Typically IT governance processes are focused on decision rights, compliance, and regulation. Increasingly, however, the scope of governance is being recognised to include value delivery, writes Jonathan Wyatt, managing director at Protiviti.
IT budgets are being squeezed as shareholders and others seek to ensure that discretionary investment funds are properly focused upon those areas that are most likely to result in early but sustainable value delivery to the enterprise. At the same time, enterprises need to ensure that operational costs are optimised, that waste is avoided and that value is obtained from every pound, euro or dollar spent
Enterprises must react quickly and in many cases drastically to respond to the economic crisis and resulting recession. Executives are under incredible pressure from shareholders to make the difficult decisions in order to remain profitable. The result is that significant organisational and operational changes are being made, budgets are being cut, projects cancelled and headcounts reduced. The goal of all these painful activities is to achieve a reduction in costs to preserve or increase the reported bottom line.
IT departments are traditionally an area targeted for significant changes. After all, within most enterprises, they are a cost centre. This year they will have to tighten their belts and focus on keeping the critical business systems up and running. Surely we can cut some heads, cancel some projects and make some big savings without really, genuinely, adversely impacting the business? Can't we?
Well, maybe. That's the simple truth of the matter. You can make savings this way. It might achieve the cost reductions you want. It might even have a low adverse impact on your business in the short term. However, is this always the right approach? Invariably, the answer is no. The need for immediate cost savings must always be balanced with business priorities and medium to long-term strategies. IT is an enabler for the wider business and therefore cost cutting opportunities must be assessed and realised in a way that best supports the achievement of both long- and short-term goals.
An effective way to do this is first, to understand the different focus areas for which IT executives typically have responsibility and accountability; second, to uncover and consider as many of the related cost cutting opportunities as is feasible; and third, to make informed decisions to target cost reductions in areas that have a low impact on business priorities and strategies. This approach enables the best balance to be achieved and prevents rash decisions being made and the wrong things being cut.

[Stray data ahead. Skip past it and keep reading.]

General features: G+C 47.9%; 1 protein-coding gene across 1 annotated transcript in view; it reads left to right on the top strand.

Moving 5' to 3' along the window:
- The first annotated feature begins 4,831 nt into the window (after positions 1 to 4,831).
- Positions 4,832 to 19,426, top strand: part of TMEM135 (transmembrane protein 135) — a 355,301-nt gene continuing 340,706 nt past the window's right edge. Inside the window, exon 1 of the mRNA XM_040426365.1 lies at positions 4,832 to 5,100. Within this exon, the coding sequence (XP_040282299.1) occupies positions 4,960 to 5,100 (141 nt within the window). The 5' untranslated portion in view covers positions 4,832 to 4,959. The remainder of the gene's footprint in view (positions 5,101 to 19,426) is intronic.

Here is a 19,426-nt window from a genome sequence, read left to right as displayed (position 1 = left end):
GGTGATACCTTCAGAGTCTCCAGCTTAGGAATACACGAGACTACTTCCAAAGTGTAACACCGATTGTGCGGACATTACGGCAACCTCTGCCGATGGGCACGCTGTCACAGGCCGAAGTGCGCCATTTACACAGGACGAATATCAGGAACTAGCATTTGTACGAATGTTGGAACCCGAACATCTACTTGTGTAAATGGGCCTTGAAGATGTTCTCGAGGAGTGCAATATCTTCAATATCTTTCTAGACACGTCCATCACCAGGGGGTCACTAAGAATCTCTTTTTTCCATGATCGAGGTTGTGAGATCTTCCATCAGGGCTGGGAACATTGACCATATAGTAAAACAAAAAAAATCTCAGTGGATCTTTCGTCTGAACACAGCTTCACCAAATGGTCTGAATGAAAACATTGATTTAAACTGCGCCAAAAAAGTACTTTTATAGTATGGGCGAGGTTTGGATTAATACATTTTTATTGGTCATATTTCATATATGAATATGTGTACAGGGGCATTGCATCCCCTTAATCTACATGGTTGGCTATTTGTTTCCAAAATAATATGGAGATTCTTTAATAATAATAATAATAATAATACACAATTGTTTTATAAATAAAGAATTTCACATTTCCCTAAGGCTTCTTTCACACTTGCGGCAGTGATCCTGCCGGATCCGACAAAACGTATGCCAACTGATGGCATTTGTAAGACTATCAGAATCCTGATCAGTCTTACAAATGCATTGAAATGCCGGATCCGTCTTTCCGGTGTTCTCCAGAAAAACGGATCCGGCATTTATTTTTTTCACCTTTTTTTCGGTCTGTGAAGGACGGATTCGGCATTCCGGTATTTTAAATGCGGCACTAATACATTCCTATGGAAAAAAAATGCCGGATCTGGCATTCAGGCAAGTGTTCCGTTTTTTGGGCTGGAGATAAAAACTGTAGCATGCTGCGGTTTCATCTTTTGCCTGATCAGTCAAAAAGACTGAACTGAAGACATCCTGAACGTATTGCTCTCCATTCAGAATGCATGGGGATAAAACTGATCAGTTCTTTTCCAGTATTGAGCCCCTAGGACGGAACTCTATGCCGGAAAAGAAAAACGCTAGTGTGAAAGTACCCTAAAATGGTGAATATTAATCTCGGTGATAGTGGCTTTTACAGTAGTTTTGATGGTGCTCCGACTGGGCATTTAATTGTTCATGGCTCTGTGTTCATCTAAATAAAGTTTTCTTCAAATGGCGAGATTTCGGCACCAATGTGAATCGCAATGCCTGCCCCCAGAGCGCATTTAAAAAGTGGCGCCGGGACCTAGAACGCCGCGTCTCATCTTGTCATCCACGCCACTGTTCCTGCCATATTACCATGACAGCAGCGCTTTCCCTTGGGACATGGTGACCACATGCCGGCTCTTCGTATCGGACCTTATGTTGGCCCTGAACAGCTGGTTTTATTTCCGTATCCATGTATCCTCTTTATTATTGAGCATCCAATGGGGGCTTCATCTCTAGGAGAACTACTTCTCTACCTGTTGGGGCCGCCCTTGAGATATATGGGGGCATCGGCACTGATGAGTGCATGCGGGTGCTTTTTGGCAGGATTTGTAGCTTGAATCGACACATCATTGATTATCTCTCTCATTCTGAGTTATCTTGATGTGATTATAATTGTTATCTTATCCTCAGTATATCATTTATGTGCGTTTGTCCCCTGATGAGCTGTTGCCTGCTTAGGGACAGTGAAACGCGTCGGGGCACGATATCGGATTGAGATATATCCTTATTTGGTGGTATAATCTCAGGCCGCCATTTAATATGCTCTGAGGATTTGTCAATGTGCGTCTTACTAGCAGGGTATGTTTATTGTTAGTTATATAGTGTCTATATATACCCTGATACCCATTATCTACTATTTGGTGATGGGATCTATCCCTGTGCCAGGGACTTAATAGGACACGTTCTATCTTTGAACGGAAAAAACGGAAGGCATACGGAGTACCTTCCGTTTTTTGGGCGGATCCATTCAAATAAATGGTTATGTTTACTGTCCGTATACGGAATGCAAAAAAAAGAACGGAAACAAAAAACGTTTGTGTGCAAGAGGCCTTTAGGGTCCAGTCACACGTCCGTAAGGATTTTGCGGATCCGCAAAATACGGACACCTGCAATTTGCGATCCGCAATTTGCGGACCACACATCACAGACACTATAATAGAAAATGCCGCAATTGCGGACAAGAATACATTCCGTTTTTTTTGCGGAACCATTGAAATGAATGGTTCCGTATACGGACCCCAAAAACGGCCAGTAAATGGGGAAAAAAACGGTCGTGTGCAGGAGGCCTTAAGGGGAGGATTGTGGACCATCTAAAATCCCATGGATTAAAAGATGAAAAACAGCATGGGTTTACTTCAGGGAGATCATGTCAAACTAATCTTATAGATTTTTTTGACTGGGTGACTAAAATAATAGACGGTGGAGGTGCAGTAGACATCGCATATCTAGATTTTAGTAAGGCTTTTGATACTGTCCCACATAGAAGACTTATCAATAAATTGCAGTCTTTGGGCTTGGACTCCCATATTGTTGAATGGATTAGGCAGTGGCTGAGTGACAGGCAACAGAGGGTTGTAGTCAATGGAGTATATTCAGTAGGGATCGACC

This is intended to be the first in a series of articles, to be published monthly, in which we will look at the typical focus areas of IT expenditure and highlight some of the commonly overlooked opportunities for cost reductions in each. The focus areas to be considered include run costs (maintaining core services and applications), change costs (selecting, managing and optimising the IT enabled business change agenda), and compliance and regulation (managing IT risks and controls to achieve compliance with internal policies and external regulations).
The focus areas and examples raised will highlight opportunities that could be exploited in your organisation. With a good understanding of the options available and due consideration of these in the context of business priorities, the right balance can be achieved between reducing spend and enabling current and future strategies.
With this in mind, be aware that there are savings to be had in all kinds of areas. You will need to consider all the options. You might yet be able to protect that budget which you really don't want to touch but are under incredible pressure to cut. Following the guidance that these articles will provide will also help enterprises to enhance the communication and partnership between the IT and business functions as, in the spirit of world class governance, IT is there to support and enable the enterprise, this cannot be achieved without a common understanding of the business and the IT challenges and opportunities that need to be recognised and properly dealt with.